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The usefulness and interpretation of systematic reviews

  • Katharine A. Smith, Andrea Cipriani and John R. Geddes
  • Please note an addendum has been issued for this article.
Summary

Keeping up to date with the best evidence on treatment interventions is an essential part of clinical practice, but it can seem an overwhelming task for busy clinicians. Systematic reviews and meta-analyses provide a useful and convenient summary of knowledge and form an essential part of an evidence-based approach to clinical practice. However, these reviews vary in methodology and therefore in the quality of the recommendations they provide. Clinicians need to feel confident in their skills of critical appraisal, so that they can assess the relative merits of systematic reviews. In this article we discuss the strengths and limitations of different types of evidence synthesis to enable the reader to feel more confident in assessing the scientific information to use in clinical practice.

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Copyright
Corresponding author
Dr Katharine Smith, NIHR Oxford cognitive health Clinical Research Facility, Warneford Hospital, Oxford OX3 7JX, UK. Email: katharine.smith@psych.ox.ac.uk
Footnotes
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For a commentary see pp. 142–144, this issue.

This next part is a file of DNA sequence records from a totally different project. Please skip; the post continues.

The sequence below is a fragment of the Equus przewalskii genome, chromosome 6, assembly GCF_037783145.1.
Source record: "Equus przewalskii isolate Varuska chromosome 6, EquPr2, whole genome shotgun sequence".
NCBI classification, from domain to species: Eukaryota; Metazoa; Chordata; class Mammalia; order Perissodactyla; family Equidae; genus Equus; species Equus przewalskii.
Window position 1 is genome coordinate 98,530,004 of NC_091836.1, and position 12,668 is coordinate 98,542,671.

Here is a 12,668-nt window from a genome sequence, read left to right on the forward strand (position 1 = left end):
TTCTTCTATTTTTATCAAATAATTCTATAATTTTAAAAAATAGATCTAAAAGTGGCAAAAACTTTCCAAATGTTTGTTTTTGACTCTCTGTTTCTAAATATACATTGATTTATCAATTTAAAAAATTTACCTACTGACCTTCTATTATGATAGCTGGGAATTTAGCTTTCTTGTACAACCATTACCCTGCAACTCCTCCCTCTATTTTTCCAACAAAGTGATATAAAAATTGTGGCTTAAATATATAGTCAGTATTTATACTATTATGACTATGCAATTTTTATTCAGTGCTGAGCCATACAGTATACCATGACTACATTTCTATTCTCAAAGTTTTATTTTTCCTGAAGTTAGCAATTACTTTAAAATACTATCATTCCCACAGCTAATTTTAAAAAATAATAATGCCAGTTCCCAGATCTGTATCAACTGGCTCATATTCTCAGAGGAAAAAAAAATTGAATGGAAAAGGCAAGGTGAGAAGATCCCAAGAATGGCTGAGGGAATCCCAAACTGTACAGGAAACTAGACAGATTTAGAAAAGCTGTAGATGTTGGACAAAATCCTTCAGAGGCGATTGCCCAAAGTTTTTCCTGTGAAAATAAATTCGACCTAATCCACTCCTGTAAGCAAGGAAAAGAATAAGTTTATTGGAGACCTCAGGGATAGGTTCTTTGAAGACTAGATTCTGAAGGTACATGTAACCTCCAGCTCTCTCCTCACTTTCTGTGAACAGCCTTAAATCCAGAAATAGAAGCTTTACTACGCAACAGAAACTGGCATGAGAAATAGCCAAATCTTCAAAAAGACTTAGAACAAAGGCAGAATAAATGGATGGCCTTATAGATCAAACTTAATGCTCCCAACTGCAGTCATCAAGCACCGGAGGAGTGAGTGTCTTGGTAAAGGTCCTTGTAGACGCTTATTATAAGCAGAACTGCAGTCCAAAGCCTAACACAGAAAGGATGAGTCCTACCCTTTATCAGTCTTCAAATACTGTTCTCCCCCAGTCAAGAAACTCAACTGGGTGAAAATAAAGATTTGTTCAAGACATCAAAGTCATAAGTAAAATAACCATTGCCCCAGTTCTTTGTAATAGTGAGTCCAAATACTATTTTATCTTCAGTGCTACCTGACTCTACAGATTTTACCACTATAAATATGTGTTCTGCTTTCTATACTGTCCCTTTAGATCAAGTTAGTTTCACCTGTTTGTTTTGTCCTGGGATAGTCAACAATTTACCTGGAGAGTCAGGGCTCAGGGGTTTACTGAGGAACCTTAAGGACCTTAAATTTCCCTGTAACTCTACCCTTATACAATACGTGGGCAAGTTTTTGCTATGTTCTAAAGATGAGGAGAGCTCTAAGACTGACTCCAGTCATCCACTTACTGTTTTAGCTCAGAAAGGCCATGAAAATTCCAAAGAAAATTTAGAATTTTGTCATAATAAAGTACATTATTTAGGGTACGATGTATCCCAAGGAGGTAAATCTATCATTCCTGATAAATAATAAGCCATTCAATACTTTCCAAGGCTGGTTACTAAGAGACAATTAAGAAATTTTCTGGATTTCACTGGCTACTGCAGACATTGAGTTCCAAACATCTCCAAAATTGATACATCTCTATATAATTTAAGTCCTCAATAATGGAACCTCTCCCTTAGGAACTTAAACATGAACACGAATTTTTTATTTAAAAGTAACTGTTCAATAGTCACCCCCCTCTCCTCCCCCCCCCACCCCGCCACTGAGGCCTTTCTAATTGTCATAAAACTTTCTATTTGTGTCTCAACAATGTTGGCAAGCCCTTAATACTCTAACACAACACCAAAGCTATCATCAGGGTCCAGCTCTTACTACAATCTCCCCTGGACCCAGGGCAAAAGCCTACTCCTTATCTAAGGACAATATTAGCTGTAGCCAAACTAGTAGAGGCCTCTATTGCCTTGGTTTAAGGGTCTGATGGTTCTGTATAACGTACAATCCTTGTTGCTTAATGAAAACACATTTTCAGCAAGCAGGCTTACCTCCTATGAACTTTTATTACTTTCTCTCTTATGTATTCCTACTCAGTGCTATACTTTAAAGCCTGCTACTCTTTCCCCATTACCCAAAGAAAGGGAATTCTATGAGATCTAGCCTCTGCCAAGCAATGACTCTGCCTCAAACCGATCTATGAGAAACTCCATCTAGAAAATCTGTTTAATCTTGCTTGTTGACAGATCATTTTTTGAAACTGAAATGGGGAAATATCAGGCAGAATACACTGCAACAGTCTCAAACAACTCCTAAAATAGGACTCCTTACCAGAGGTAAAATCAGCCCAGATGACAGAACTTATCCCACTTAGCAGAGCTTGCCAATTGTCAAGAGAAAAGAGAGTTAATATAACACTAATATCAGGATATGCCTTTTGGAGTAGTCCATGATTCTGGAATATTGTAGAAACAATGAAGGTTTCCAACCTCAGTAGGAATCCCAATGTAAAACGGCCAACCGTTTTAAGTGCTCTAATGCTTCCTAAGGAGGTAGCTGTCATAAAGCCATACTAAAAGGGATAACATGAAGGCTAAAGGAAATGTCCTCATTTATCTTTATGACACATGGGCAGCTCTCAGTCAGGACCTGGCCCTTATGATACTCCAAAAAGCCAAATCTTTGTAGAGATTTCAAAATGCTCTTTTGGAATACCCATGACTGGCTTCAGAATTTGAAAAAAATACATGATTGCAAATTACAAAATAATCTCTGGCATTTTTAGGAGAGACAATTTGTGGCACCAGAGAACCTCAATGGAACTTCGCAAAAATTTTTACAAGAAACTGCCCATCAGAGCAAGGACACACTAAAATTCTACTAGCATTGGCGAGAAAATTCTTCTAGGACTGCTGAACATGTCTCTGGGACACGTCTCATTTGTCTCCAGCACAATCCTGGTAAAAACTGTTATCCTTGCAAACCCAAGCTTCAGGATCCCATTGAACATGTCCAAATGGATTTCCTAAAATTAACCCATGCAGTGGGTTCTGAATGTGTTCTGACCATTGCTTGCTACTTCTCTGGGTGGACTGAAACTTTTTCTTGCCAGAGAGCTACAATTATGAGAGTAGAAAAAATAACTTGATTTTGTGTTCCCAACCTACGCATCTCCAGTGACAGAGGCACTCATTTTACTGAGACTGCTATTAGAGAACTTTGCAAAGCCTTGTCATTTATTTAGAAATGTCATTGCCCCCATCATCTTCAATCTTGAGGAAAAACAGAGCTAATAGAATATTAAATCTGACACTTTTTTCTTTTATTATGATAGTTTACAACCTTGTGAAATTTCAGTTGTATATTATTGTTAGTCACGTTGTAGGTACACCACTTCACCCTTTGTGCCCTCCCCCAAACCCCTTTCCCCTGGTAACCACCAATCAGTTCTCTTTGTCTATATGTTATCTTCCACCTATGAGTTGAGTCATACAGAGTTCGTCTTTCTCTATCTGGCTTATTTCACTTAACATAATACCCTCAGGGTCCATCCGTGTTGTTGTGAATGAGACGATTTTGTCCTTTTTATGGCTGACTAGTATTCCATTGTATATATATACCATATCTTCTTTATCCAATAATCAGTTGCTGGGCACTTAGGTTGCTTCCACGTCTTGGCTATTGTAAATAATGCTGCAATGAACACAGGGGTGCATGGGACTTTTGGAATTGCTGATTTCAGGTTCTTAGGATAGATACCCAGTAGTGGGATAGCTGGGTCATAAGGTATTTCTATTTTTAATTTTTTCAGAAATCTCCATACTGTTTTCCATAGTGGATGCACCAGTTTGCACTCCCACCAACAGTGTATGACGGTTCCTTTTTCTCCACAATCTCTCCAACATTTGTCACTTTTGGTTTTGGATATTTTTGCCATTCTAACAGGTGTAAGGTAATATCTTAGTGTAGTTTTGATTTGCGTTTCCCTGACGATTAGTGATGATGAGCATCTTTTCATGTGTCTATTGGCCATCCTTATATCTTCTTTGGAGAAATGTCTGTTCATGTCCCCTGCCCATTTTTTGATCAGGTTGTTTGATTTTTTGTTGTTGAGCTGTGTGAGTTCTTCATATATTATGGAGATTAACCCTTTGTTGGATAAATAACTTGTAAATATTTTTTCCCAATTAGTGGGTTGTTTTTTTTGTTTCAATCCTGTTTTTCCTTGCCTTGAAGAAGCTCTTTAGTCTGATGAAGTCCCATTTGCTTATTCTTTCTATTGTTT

LEARNING OBJECTIVES

• Understand what a systematic review is and how to perform a critical appraisal of its strengths and limitations, including identifying the potential sources of bias

• Understand what a meta-analysis is and when to use it, how to assess its internal and external validity, and the difficulties of clinical and statistical heterogeneity

• Appreciate advanced methodologies (e.g. individual patient data meta-analysis and network meta-analysis) used to individualise treatment response and evaluate comparative effectiveness

DECLARATION OF INTEREST

None

Footnotes
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The usefulness and interpretation of systematic reviews

  • Katharine A. Smith, Andrea Cipriani and John R. Geddes
  • Please note an addendum has been issued for this article.
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